The Vitae Midlands Hub is hosting one of these courses on December 5th at Keele University. The course will draw on the current agendas of research impact demonstrated by the funding bodies and grant holders, but with specific focus on you and how you work. Through discussion and practical activities you will consider both the impact of your research, and the impact you have in the research environment in which you work.

The Vitae Midlands Hub has 18 places on this course available, and unlike other courses, this professional training is free of charge. If you would like to be considered for one of these highly sought after places then please apply through the Vitae website.

Building a Community: The Midlands Research Staff Association

Why become involved in the Midlands Research Staff Association?

researcher large

The Midlands RSA is part of the UK Research Staff Association (UKRSA), an association of researchers working to represent the interests of research staff in universities and research institutes.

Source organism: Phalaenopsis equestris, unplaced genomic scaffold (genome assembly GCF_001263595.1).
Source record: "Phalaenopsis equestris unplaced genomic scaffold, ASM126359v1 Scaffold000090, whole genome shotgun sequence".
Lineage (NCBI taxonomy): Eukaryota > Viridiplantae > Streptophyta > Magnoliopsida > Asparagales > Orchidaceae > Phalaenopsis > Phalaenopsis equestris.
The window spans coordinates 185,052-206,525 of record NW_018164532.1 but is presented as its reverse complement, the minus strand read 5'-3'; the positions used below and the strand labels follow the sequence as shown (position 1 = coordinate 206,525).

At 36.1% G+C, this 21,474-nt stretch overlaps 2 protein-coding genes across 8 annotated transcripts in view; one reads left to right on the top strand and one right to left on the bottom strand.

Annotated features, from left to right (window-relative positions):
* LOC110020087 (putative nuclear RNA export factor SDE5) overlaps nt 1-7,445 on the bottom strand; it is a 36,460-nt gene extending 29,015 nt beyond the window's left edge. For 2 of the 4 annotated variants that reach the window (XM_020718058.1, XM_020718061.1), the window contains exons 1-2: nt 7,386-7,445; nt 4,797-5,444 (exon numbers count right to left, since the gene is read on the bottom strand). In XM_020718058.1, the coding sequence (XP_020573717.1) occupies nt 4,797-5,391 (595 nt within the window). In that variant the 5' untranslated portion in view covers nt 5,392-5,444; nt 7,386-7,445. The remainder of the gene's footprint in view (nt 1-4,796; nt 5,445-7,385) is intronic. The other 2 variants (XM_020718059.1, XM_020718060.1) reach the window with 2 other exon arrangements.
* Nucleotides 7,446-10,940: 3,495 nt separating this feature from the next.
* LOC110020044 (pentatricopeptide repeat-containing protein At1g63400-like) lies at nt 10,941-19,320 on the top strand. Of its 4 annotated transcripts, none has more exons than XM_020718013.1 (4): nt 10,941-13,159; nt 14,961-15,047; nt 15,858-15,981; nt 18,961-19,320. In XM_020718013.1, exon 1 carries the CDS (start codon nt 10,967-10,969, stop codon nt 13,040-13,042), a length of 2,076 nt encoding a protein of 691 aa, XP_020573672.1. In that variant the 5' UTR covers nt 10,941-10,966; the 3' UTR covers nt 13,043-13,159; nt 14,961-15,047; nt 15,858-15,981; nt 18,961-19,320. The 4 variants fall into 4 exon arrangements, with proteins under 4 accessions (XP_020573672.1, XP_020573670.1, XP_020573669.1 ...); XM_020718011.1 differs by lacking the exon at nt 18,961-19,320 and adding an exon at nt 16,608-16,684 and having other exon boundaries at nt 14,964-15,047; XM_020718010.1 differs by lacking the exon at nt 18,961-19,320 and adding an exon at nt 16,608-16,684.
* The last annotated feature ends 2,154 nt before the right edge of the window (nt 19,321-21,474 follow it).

The Midlands RSA aims to build a community of researchers across a wide range of disciplines, which can provide you with a support network regardless of where your next contract might take you. Every member of the Midlands RSA is encouraged to actively participate in improving their own personal and professional development, offering opportunities to engage with like-minded colleagues. The Midlands RSA will support you in developing a successful research career, facilitating networking and collaboration and providing wider access to resources. We also aim to share best practice between institutions, improving provision of career support and guidance across the region.

If you:

  • utilize social networking tools to share information
  • want to be part of a supportive community you can access regardless of your location in the Midlands
  • enjoy communicating online
  • have an interest in career development, employment rights, equality and diversity, research ethics, funding, impact, or researcher mobility
  • feel passionately about an issue that affects research staff and is not listed above
  • have a brilliant idea that must see the light of day
  • enjoy networking